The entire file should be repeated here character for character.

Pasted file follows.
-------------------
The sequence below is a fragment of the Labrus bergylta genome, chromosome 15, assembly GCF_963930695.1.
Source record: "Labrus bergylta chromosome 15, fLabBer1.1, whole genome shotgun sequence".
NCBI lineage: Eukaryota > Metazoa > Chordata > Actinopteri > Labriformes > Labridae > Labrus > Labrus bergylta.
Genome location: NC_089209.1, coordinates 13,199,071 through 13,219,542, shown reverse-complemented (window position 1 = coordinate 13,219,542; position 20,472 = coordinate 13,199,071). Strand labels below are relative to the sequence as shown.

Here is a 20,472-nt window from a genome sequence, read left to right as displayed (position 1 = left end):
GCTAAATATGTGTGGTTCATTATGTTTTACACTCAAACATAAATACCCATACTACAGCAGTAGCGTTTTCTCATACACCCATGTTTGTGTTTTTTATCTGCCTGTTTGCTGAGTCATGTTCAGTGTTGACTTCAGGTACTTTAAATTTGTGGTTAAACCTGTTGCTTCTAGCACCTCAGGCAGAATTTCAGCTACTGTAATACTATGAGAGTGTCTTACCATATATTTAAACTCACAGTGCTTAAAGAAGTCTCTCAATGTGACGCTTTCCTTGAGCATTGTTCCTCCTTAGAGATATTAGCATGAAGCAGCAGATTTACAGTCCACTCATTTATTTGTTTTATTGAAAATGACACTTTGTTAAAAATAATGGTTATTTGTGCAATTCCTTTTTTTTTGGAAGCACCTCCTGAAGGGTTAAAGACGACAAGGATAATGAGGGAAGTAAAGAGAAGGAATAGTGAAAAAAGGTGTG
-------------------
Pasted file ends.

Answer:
The sequence below is a fragment of the Labrus bergylta genome, chromosome 15, assembly GCF_963930695.1.
Source record: "Labrus bergylta chromosome 15, fLabBer1.1, whole genome shotgun sequence".
NCBI lineage: Eukaryota > Metazoa > Chordata > Actinopteri > Labriformes > Labridae > Labrus > Labrus bergylta.
Genome location: NC_089209.1, coordinates 13,199,071 through 13,219,542, shown reverse-complemented (window position 1 = coordinate 13,219,542; position 20,472 = coordinate 13,199,071). Strand labels below are relative to the sequence as shown.

Here is a 20,472-nt window from a genome sequence, read left to right as displayed (position 1 = left end):
GCTAAATATGTGTGGTTCATTATGTTTTACACTCAAACATAAATACCCATACTACAGCAGTAGCGTTTTCTCATACACCCATGTTTGTGTTTTTTATCTGCCTGTTTGCTGAGTCATGTTCAGTGTTGACTTCAGGTACTTTAAATTTGTGGTTAAACCTGTTGCTTCTAGCACCTCAGGCAGAATTTCAGCTACTGTAATACTATGAGAGTGTCTTACCATATATTTAAACTCACAGTGCTTAAAGAAGTCTCTCAATGTGACGCTTTCCTTGAGCATTGTTCCTCCTTAGAGATATTAGCATGAAGCAGCAGATTTACAGTCCACTCATTTATTTGTTTTATTGAAAATGACACTTTGTTAAAAATAATGGTTATTTGTGCAATTCCTTTTTTTTTGGAAGCACCTCCTGAAGGGTTAAAGACGACAAGGATAATGAGGGAAGTAAAGAGAAGGAATAGTGAAAAAAGGTGTG